Make use you have these three voices inside your team, and your problem regarding autonomy and self-organization will be half-solved or at least will have higher changes of being solved.
If you ensure that your teams have these three voices inside and those voices can talk to each other frequently and in synergy, you’ll be able to build the framework you need for your team and organisation.
What’s the best structure for software development teams? How should I structure my team? Should I use the Spotify Model? Which other options do I have?
The questions above and many others come to the minds of people who need to structure a new team or want to restructure an existing one. Most people in this situation believe that the simplest way to do that is to follow a recipe. That’s what we have been seeing currently in the market. For instance, the “Spotify Model” is often mentioned as a recipe for structuring a cross-functional team that works.
Although fantastic, the ideas contained in the approach shared by Henrik aren’t suitable for all cases. In order to achieve success, you’ll have to have the same ingredients – context – that Henrik had. Otherwise, you’ll have hard times implementing some of the ideas.
Some time ago I did reflect on how we usually structure cross-functional software development teams. I did the analysis based on two perspectives:
Flow of Value
Conway’s law says that “organizations which design systems are constrained to produce designs which are copies of the communication structure of these organizations”
According to Wikipedia:
The law is based on the reasoning that in order for a software module to function, multiple authors must communicate frequently with each other. Therefore, the software interfacestructure of a system will reflect the social boundaries of the organization(s) that produced it, across which communication is more difficult.
I’ve heard a lot, and probably you as well, that Kanban is used as a tool to establish a flow and manage it. This flow isn’t about JIRA tickets. Instead, it is means flow of value, whatever your business definition of value is.
As a principle, everything we try to optimize should be favourable to improve the flow of value and not only favourable to speed or throughput. This means not all improvements are related to speed. Some might even slow down your current speed, but that’s totally acceptable if the flow of value will be improved. We know as well from Systems Thinking that local optimizations, such as focusing only on increasing throughput – are not the best way to optimize a system, especially a complex one.
There’s a fantastic book called Principles of Product Development Flow, which is not fun to read I have to say, that is super insightful and highly recommended for those who want to know more about what flow really means.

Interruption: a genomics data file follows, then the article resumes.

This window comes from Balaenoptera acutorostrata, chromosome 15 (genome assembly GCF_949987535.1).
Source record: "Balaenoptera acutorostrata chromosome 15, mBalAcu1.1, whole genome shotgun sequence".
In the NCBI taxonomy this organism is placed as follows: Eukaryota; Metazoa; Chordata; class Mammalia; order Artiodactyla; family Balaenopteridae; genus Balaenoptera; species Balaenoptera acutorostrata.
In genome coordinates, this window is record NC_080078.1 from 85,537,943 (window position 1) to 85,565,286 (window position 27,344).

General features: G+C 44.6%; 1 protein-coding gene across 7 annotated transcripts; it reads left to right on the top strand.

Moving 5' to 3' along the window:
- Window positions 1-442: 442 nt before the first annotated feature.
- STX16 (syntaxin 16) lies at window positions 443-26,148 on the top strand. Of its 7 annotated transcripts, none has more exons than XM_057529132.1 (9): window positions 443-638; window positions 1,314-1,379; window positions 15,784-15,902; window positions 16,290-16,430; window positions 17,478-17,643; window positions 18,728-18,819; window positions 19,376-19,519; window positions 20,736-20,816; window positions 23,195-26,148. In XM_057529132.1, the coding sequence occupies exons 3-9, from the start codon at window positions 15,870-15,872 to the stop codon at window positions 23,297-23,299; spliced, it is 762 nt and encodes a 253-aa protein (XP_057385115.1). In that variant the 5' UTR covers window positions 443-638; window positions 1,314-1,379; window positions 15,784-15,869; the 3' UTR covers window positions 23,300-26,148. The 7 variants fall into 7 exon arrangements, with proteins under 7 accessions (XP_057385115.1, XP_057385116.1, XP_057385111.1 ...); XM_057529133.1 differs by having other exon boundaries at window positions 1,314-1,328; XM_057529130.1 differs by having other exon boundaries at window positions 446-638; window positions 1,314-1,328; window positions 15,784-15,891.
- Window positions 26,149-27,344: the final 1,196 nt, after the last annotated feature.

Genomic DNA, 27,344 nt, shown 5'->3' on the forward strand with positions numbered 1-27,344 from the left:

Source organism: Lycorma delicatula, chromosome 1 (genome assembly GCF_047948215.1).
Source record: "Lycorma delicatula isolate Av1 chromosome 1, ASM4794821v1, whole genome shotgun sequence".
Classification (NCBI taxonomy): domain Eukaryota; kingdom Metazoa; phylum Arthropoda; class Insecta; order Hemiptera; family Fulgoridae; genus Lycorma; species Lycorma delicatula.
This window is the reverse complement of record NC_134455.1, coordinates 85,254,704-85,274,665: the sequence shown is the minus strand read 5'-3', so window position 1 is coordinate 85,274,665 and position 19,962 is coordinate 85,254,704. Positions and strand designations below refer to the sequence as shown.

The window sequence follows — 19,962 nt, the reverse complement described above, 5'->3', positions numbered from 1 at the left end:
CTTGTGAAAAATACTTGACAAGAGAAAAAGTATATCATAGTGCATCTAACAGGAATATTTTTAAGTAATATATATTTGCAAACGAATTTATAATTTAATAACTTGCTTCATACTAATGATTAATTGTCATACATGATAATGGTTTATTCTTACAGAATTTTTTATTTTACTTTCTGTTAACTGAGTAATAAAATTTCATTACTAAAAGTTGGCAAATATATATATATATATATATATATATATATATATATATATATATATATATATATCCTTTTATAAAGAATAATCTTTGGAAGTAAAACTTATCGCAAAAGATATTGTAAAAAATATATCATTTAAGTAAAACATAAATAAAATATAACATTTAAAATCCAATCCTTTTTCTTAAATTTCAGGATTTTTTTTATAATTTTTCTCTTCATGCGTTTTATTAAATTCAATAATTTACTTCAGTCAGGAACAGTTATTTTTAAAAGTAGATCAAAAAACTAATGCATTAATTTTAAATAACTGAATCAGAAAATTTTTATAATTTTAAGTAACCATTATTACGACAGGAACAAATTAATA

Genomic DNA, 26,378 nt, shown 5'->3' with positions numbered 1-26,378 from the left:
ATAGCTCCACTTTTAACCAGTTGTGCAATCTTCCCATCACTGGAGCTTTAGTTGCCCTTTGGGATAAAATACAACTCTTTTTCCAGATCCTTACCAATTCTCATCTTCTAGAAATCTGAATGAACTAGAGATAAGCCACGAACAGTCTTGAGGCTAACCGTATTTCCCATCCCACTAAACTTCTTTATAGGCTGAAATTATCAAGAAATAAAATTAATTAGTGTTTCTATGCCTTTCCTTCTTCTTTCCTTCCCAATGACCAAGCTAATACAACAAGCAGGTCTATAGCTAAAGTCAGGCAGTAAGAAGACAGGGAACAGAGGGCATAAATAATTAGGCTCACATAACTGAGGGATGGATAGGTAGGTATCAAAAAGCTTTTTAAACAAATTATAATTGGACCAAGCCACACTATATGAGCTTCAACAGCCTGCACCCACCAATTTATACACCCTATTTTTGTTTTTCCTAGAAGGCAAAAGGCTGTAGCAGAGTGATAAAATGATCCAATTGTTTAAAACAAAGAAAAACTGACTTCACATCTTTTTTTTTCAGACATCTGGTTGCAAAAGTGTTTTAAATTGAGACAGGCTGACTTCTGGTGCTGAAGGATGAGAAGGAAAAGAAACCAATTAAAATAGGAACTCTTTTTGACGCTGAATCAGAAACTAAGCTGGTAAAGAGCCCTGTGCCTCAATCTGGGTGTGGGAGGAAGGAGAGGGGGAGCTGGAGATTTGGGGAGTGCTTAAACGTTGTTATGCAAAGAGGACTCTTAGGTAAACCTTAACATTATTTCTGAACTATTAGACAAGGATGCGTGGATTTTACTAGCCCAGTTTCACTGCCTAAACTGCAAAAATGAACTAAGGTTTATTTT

The two ideas aforementioned helped me to formulate a principle to guide my analysis.
Cross-functional team’s structure should have Flow of Value as a principle and fight Conway’s law to avoid knowledge segmentation and enable the creation of a learning organisation.Click to tweet
Based on the principle above, I decided to explore the following question during this analysis:
How should cross-functional teams be structured to allow for a flow of value and to fight against Conway’s law?
I’ll continue the analysis in the next parts of this article. Sign-up below to know the answer and suggestions on how to improve your cross-functional team setup.
A Feature Lead is a role, not a job title, that can be implemented inside software development teams. It might be starting point for developers aiming to become Tech Leads. This role is the equivalent of a Feature Owner but on the technical side of things. That means this role will take care of all aspects involved in developing and delivering a new product capability or feature.
Yes, it’s not something revolutionary and I didn’t invent the term Feature Lead. So, this article is just a description of what the role is about and some specifics of what is required from a person that wants to perform this role in terms of behaviour and attitude in order to become really good at it.
1 – Management and Leadership Skills
Until now the only thing you had to manage was your own tasks. When you become a Feature Lead you’ll exercise additional management skills. You’ll have to oversee the development of a whole feature, which includes not only having an overview of all pieces of work related to it but also tracking and reporting progress against a roadmap or a particular goal to people outside your usual relationship circle.
2 – Improved Communication Skills
You’ll have to communicate at different granularities. if your manager asks you about the status of the feature you’ll probably include technical details on your report. If a product owner asks you about the same thing you’ll provide less technical details. And, if a director or a C-level person asks you about the progress you’ll have to be even more succinct and still be able to deliver the information needed.
As usual, speaking all these different languages, the technical, product, and business, doesn’t come naturally to everyone. Some will struggle a little bit more to be able to understand these languages, others will have less trouble to get there. But one thing is sure: You’ll not learn this in a week. It’ll take you some months, perhaps a year, to feel comfortable with all these languages.
3 – Willingness To Step Out Of You Comfort Zone
If you don’t want to do what needs to be done, don’t accept this challenge. In order to be a Feature Lead you’ll have to step out of your world and start exploring other worlds as well. As mentioned before, you’ll have to visit the business world frequently, you’ll have to visit the product world as well. The leadership world is definitely one you’ll have to check as well. And many other worlds. All these travels might bring you some pains.